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NEW YORK — Facebook’s stock is tumbling well below its $38 IPO price in the social network’s second day of trading as a public company on Monday.
Investors and technology industry watchers are closely tracking the Menlo Park, Calif.-based company’s shares. The world’s largest online social network was one of the most anticipated initial public stock offerings ever, and now serves as a bellwether for other social media companies.
Facebook’s market debut Friday suffered some hiccups, with trading on the Nasdaq delayed for a half hour and issues with traders’ orders. The stock closed Friday just a few cents above where it priced Thursday night, when many investors had hoped for a big first-day pop. The shares opened Friday at $42.05, and fluctuated throughout the day before closing at $38.23.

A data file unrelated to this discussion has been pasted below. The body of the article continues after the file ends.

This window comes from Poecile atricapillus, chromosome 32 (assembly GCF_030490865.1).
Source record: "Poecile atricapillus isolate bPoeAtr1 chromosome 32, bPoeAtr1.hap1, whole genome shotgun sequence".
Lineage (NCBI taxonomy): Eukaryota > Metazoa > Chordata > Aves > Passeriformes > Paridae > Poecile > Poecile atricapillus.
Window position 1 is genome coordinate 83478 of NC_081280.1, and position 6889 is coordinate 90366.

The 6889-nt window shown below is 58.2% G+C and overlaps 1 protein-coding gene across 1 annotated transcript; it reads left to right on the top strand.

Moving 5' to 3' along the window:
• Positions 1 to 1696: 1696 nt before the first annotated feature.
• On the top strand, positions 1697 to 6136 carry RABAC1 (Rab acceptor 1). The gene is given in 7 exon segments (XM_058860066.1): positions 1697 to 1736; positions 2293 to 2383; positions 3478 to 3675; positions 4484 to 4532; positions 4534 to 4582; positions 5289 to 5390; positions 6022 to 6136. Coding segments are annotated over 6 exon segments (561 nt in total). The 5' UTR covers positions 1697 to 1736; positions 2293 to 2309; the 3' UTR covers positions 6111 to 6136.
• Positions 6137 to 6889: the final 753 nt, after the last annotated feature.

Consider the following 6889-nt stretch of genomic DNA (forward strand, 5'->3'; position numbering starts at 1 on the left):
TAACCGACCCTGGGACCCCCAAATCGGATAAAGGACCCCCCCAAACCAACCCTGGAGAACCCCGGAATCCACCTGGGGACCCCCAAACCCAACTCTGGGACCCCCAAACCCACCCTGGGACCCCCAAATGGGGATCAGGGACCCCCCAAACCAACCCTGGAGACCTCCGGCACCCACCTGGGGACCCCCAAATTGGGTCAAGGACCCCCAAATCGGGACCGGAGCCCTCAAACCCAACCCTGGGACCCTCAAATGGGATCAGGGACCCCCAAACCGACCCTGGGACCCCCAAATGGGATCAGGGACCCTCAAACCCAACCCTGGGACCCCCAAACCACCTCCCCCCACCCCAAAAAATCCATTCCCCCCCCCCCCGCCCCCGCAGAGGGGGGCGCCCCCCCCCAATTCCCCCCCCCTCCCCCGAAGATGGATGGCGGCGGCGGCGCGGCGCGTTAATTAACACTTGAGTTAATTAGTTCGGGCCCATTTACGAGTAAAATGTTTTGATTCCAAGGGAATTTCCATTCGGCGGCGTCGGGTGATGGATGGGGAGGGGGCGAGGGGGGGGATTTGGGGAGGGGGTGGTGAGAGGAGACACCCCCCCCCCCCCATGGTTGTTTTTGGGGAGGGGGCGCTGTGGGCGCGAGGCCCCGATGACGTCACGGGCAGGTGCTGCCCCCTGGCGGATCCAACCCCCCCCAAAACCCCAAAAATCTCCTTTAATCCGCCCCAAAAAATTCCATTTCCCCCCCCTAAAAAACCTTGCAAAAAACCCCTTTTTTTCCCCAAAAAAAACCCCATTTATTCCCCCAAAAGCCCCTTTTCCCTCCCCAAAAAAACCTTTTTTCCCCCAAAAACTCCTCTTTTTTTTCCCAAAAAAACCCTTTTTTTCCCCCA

Wedbush analyst Michael Pachter, who came out with an “Outperform” rating on Facebook before its IPO, said he thinks the underwriters overestimated demand for the company’s stock. Last week, the underwriters, led by Morgan Stanley, increased the offering price range. On Wednesday, Facebook’s early investors and other stockholders increased the number of shares they were selling in the IPO. Both had seemingly been signals that there was strong demand for shares.
“The late addition of 84 million shares to the offering overwhelmed demand, limiting the first day price,” Pachter said in a note to investors.
On Monday, Facebook Inc.’s stock fell $4.22, or 11 percent, to $34.01 in late morning trading. Shares dropped as low as $33 earlier.
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